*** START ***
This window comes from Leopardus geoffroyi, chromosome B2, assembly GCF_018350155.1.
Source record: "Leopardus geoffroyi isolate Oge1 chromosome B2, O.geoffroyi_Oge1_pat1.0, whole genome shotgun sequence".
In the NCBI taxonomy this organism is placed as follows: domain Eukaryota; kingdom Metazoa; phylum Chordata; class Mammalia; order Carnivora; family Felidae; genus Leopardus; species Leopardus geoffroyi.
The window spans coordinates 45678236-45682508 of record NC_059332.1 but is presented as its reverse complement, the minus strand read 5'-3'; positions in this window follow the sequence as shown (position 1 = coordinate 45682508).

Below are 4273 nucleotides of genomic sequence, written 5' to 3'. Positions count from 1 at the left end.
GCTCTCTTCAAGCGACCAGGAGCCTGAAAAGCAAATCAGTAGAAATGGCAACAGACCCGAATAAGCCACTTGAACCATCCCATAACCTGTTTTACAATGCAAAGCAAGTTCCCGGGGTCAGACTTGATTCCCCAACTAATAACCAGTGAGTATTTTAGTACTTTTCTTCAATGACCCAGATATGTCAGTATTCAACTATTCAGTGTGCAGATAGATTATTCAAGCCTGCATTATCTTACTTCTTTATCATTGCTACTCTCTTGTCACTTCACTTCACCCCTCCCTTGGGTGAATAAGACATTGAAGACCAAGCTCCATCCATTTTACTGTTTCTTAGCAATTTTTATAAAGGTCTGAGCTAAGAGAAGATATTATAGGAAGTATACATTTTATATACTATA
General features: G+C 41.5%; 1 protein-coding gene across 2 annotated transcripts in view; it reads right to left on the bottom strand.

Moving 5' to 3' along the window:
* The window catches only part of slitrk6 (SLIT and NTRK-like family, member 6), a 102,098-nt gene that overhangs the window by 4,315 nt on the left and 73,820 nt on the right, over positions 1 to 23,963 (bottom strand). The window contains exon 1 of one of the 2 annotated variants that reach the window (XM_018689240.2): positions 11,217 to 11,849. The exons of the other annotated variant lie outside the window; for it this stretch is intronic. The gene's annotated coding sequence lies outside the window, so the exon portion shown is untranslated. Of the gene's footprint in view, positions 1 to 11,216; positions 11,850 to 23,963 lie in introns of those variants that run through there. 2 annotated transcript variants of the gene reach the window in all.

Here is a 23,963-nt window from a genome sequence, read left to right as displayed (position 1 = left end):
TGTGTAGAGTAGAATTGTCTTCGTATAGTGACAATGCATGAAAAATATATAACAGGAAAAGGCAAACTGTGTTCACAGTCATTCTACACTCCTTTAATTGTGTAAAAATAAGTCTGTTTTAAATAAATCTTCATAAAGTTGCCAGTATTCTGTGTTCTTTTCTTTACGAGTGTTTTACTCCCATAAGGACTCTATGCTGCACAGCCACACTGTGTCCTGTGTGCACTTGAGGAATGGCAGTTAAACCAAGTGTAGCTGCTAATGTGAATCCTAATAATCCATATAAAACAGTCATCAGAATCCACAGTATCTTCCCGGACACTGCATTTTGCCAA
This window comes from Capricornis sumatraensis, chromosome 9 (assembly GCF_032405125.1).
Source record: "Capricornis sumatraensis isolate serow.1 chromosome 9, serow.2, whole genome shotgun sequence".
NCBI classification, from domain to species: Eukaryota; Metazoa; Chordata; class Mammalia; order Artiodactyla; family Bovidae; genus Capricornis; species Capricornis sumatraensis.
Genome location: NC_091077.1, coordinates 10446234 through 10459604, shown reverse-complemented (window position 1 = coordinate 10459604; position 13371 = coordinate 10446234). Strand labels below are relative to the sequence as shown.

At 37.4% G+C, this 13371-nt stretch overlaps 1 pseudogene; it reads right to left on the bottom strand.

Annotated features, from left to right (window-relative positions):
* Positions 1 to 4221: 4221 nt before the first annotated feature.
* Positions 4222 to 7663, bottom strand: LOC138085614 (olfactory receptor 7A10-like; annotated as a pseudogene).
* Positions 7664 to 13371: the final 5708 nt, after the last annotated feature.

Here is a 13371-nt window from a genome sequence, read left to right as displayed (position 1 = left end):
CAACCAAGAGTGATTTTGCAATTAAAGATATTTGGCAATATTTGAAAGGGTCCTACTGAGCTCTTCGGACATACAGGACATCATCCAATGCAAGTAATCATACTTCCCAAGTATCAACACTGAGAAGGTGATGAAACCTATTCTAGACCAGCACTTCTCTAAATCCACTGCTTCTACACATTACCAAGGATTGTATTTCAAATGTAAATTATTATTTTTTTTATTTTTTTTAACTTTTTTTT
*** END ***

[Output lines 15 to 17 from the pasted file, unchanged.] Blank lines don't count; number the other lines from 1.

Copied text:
Genome location: NC_091077.1, coordinates 10446234 through 10459604, shown reverse-complemented (window position 1 = coordinate 10459604; position 13371 = coordinate 10446234). Strand labels below are relative to the sequence as shown.

At 37.4% G+C, this 13371-nt stretch overlaps 1 pseudogene; it reads right to left on the bottom strand.

Annotated features, from left to right (window-relative positions):